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OpEdNews Op Eds    H2'ed 9/11/16

American Muslims 15 years after 9/11/2001

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- For Muslims now, 15 years since 9/11, 'it seems more people are more openly hateful' (Penn Live) - Muslim Americans still struggle with hate crimes, 15 years after 9/11 (AOL)
- 15 years after 9/11, unwelcome spotlight returns to Islam (USA Today)
- Muslims are still under attack for their beliefs 15 years after 9/11 (Desert News)

These headlines best reflect the dilemma of the seven-million-strong American Muslim Community which remains target of assault, bigotry, hate-crime and profiling, one and half decade after the horrific terrorist attacks. Muslim men were attacked, some fatally, while Muslim women in headscarves were harassed and mosques and Muslim businesses were vandalized.

In the immediate aftermath of the Sept. 11, 2001 terror attacks, U.S. Muslims were targeted by a slew of hate crimes, some tragically resulting in loss of life. But 15 years after the attacks, religious tolerance and assimilation into the fabric of the country continues to largely elude Muslims in America, whether they are from Middle Eastern or Asian countries, American-born and bred, white or black, says Ivey DeJesus of Penn Live.

Tellingly, in the 15 years since the 9/11, hate towards Muslims has become more openly acceptable. Anti-Islam rhetoric is no longer playing out behind closed doors. It's explicit, not implicit anymore.

A new report by Georgetown University's Center for Muslim-Christian Understanding has documented an upsurge in violence against Muslims in the United States. The report cites 180 reported incidents of anti-Muslim violence during the period between March 2015 and March 2016. Among these were 12 murders; 34 physical assaults; 56 acts of vandalisms or destruction of property; nine arsons; and eight shootings and bombings. Among the incidents noted were the murders of three university students in Chapel Hill, North Carolina, the murder of an Iranian-American in California by a white supremacist.

Not surprisingly, there were nearly four times as many attacks against mosques in 2015 compared with 2014, according to a report compiled by the Council on American-Islamic Relations. There were 78 instances where mosques were targeted -- counting vandalism, arson, and other destruction -- in 2015. There were 20 total in 2014, the group counted. Some of the incidents from December 2015 include the firebombing of a mosque in Coachella, California and the discovery of a severed pig's head at a mosque in Philadelphia, Pennsylvania. On the other hand the 2016 CAIR California Civil Rights Report, which reveals that anti-Muslim bias incidents saw a significant increase since last year.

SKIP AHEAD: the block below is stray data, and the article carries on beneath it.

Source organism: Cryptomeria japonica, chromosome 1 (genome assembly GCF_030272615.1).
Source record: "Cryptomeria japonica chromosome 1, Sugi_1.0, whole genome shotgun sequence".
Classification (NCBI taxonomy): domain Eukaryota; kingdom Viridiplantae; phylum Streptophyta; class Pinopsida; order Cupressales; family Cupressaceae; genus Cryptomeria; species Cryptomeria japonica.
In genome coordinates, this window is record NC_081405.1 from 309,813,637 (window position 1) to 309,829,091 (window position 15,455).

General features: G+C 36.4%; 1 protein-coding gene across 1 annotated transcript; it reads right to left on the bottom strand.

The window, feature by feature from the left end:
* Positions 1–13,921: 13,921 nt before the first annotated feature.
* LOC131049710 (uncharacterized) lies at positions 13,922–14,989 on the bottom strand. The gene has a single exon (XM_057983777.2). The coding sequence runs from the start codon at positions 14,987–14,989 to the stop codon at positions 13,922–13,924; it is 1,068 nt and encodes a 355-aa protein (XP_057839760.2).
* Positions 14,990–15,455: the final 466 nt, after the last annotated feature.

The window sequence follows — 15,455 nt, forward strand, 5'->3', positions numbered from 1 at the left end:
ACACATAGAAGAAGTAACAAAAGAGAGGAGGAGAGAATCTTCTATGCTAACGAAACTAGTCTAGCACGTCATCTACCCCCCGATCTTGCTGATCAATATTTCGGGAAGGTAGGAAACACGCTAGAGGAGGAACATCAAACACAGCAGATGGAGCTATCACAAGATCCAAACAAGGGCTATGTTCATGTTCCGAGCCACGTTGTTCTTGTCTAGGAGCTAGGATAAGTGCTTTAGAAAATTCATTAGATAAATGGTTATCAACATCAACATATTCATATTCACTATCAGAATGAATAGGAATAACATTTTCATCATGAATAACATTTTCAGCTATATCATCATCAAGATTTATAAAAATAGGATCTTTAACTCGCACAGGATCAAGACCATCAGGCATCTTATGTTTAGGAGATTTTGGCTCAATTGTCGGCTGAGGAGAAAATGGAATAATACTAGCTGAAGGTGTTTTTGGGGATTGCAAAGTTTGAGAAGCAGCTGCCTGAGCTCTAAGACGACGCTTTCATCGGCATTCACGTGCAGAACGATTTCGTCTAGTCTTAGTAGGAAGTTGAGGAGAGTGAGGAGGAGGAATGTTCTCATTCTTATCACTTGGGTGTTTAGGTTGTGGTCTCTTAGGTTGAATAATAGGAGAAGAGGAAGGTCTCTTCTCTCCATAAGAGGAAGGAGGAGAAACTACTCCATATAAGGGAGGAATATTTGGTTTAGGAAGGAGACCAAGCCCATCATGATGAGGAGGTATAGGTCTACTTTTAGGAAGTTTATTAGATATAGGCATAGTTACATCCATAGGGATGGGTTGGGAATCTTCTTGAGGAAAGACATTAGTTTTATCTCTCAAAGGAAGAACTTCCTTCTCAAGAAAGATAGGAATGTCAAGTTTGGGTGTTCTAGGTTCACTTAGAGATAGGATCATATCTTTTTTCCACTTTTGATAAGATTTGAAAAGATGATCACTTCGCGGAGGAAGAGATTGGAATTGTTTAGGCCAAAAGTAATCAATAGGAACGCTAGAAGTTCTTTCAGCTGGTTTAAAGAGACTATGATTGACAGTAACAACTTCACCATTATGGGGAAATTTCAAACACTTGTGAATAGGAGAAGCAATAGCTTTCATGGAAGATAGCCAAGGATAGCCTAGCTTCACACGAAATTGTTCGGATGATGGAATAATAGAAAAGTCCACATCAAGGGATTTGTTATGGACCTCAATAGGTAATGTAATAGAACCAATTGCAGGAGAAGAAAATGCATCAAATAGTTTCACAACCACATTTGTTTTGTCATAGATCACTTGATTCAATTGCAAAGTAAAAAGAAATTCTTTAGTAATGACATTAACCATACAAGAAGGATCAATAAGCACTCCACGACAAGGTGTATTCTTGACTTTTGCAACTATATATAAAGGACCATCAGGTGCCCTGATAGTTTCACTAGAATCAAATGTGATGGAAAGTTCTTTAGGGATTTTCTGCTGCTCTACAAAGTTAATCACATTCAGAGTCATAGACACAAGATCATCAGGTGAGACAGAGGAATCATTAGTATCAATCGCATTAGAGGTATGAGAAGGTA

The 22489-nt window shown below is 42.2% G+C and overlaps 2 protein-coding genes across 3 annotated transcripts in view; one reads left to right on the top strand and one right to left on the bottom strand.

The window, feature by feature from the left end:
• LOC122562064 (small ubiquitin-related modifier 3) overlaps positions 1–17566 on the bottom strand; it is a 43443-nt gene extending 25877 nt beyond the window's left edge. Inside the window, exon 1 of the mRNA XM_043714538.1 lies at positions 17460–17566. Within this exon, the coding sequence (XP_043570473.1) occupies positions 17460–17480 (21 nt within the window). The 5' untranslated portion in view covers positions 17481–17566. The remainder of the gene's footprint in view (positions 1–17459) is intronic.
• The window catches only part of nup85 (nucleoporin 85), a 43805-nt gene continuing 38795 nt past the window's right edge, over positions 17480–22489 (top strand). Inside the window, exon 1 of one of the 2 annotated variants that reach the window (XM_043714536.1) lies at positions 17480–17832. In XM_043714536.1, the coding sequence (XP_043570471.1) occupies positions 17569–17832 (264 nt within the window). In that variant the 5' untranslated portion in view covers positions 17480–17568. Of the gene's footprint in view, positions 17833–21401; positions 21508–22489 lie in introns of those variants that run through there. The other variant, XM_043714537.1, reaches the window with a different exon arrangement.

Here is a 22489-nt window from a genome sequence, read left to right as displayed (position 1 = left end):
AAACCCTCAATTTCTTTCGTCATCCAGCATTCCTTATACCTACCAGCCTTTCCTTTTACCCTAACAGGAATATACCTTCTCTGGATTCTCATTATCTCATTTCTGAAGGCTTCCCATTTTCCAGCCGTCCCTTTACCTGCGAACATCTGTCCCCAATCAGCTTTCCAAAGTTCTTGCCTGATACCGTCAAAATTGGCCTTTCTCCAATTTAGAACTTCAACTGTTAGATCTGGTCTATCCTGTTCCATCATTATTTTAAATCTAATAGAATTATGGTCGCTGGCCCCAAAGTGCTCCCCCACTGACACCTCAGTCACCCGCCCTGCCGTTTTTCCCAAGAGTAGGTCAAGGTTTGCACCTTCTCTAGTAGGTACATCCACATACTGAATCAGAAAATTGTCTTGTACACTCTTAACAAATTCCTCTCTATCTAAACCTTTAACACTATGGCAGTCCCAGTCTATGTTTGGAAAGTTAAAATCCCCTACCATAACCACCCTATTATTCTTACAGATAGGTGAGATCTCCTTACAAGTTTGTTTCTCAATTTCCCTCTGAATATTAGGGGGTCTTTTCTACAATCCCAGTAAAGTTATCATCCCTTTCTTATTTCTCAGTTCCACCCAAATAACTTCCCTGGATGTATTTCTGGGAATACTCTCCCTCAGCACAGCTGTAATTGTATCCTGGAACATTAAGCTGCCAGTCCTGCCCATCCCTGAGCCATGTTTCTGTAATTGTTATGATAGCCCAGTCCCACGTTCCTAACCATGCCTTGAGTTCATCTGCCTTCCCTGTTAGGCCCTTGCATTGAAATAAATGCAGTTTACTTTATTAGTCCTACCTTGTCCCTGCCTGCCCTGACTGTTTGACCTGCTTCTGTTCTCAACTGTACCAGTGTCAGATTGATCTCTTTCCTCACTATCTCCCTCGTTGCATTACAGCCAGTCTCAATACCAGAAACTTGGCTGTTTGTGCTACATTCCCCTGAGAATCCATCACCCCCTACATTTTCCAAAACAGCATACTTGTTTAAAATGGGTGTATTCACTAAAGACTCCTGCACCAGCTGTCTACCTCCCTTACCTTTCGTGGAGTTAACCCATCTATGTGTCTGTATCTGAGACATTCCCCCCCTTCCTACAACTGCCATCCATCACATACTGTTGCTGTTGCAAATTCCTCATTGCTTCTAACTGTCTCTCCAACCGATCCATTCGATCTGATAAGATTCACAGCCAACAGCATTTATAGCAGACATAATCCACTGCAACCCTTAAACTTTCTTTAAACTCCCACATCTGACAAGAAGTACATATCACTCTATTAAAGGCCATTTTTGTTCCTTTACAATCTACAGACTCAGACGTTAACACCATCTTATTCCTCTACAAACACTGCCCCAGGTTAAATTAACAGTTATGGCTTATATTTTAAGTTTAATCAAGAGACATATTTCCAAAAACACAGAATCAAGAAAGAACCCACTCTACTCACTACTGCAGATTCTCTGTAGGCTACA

Few incidents have underscored the paranoia and misconceptions that a wide section of America has about Muslims than the arrest on September 14, 2015 of a 14-year-old Muslim boy in Dallas, Ahmed Mohamed. He was arrested at his MacArthur High School after the school officials called police because he had brought to class a homemade clock that allegedly looked like a bomb. He was suspended from the School for three days.

Relating all the hate attacks, discrimination, mosque vandalism, and other negative incidences related to the American Muslims are beyond the scope of this article.

2016 Elections

Muslim Americans have been at the center of this year's presidential election. As the presidential election draws near, American Muslim community is facing increasing challenges in terms of Islamophobic rhetoric by public figures and the resulting hostility and discrimination. Donald Trump's claim that he witnessed "thousands" of people "cheering" in New Jersey following the September 11, 2001, attacks sparked controversy. Even more controversy followed with the Republican nominee calling for a temporary ban on Muslims entering the country.

Throughout the campaign, Trump has advocated increased surveillance of Muslim American communities and mosques. He also said he would consider registering Muslim Americans in a database, or requiring Muslims to carry special identification cards. Trump is persisting with his attack on Muslims because it has proven to be his strongest issue, according to exit polls in many Republican primaries.

Trump even provokes controversy when he criticized the Muslim parents of a slain American soldier who was killed in Iraq by a suicide bomber in 2004.

The presidential race is stoking fears and racial tensions in America's classrooms. In April 2016, The Southern Poverty Law Center published a report titled "The Trump Effect: The Impact of the Presidential Campaign on our Nation's Schools." "My students are terrified of Donald Trump. They think that if he's elected, all black people will get sent back to Africa," one middle school teacher told the SPLC.

A majority of Muslim Americans feel unsafe in the United States due to a divisive presidential election that, they report, has negatively impacted their lives, according to the preliminary results of a recent study conducted by Adelphi University, New York. Researchers assessed the impact of Islamophobia on the Muslim American community during the corrosive campaign for the White House. The results, although troubling, were not surprising, say researchers, given the rancorous rhetoric demonizing Muslim Americans, their role in society, and how their culture clashes with purported mainstream American values.

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Author and journalist. Author of Islamic Pakistan: Illusions & Reality; Islam in the Post-Cold War Era; Islam & Modernism; Islam & Muslims in the Post-9/11 America. Currently working as free lance journalist. Executive Editor of American (more...)
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